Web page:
Banks to Seek Technology to Comply with Identity-Theft Regulations
Look for smaller lending institutions to invest in additional technology to support their compliance with federal anti-identity-theft regulations over the next two years, according to a report by The Aite Group, Boston.
Based on an Aite Group survey of retail banking fraud managers at 22 of the top 100 U.S. financial institutions conducted in the fourth quarter of 2008, the report--ID Theft Red Flags: Beyond the Compliance Deadline--details how institutions are performing in initial reaction to the Federal Trade Commission's (FTC's) new regulatory mandate. The report also suggests areas of focus for financial institutions and technology providers going forward.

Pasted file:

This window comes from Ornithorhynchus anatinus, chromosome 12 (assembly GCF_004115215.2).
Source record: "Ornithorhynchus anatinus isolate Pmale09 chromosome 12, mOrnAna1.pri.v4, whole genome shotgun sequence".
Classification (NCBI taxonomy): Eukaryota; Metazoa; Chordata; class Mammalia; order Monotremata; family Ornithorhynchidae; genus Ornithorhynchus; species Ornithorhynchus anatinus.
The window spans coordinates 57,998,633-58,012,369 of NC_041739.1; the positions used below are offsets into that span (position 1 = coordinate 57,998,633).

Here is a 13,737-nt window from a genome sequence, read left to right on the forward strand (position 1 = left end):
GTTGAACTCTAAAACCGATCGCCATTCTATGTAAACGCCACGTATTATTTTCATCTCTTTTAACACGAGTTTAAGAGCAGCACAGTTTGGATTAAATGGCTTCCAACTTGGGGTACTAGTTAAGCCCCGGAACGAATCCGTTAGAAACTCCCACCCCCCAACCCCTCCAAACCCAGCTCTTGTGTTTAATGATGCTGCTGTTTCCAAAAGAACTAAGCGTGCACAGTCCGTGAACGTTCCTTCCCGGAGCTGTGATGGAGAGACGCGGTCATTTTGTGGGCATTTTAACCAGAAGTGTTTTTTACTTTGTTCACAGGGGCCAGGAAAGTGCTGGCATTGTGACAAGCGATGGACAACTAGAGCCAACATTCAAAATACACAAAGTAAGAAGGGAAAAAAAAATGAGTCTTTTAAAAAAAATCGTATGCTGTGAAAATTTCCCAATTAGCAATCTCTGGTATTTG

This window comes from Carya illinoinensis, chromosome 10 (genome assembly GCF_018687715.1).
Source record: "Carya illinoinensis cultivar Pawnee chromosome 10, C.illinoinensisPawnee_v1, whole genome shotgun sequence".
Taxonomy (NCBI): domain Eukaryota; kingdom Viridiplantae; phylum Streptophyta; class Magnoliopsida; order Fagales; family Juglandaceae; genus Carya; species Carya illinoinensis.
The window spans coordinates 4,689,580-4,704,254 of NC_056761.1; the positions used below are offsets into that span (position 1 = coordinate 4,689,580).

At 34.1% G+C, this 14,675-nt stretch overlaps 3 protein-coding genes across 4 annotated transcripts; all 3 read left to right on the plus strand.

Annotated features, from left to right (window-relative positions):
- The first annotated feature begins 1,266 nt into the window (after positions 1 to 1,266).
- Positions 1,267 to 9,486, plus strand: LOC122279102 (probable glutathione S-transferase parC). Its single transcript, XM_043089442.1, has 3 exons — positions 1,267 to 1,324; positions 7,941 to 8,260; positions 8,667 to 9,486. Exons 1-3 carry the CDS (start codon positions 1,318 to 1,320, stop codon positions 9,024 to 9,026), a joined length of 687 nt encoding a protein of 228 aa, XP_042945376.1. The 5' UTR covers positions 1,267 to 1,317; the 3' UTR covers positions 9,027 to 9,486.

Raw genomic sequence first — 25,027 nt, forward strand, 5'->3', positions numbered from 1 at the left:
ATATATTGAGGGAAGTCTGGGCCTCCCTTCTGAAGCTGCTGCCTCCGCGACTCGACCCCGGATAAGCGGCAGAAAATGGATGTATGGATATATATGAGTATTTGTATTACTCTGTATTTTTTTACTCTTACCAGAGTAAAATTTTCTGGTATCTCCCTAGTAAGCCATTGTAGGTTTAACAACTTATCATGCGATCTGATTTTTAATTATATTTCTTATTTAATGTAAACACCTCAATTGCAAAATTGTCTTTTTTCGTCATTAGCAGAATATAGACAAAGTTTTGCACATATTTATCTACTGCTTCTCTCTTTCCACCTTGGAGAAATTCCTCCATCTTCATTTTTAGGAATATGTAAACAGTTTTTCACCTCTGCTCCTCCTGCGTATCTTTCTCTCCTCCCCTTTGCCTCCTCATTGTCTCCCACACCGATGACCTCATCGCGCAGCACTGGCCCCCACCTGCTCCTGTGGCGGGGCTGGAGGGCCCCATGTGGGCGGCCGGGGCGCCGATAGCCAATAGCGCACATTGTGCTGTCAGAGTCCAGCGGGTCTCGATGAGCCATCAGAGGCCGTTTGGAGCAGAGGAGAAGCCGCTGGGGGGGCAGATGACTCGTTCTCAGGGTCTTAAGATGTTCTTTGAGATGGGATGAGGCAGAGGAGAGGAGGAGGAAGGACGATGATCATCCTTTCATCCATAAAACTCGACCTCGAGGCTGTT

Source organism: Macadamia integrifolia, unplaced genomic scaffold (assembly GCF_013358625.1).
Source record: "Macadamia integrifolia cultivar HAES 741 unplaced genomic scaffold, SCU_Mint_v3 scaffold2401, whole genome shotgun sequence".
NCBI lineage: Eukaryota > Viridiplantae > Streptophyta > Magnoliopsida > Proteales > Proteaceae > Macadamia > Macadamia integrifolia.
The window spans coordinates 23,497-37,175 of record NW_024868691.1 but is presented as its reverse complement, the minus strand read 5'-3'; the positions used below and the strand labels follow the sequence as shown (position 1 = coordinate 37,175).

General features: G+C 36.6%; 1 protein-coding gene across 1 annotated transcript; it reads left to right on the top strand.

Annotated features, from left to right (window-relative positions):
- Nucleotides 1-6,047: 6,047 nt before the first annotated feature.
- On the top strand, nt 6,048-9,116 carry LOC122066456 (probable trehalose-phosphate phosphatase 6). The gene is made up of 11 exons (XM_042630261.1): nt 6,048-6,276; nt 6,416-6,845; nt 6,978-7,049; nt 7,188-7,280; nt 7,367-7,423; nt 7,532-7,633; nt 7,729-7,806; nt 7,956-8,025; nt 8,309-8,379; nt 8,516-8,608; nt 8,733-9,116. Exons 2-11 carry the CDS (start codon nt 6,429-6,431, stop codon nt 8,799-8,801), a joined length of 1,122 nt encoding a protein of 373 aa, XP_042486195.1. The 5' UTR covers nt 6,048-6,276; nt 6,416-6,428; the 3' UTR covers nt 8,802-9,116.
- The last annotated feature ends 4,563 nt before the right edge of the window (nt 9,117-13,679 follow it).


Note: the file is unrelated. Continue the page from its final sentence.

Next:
"While most companies are compliant thus far, there will certainly be a need to refine systems that are already in place,'' said Eva Weber, Aite Group analyst and report author.
FTC's Red Flags Rules were developed pursuant to the Fair and Accurate Credit Transactions (FACT) Act of 2003. Under the rules, financial institutions and creditors with covered accounts must have identity-theft-prevention programs to identify, detect and respond to patterns, practices or specific activities that could indicate identity theft.
The Nov. 1, 2008, deadline for compliance with the rules on identity theft required that U.S. banks draft an identity-theft program addressing regulatory guidelines pertaining to predetermined identity-theft red flags as well as to the institution's own identity-theft experiences.
For the most part, Weber said, banks met the compliance deadline without incident, and have already expended significant effort in changing procedures and altering technology in order to comply with the rules. …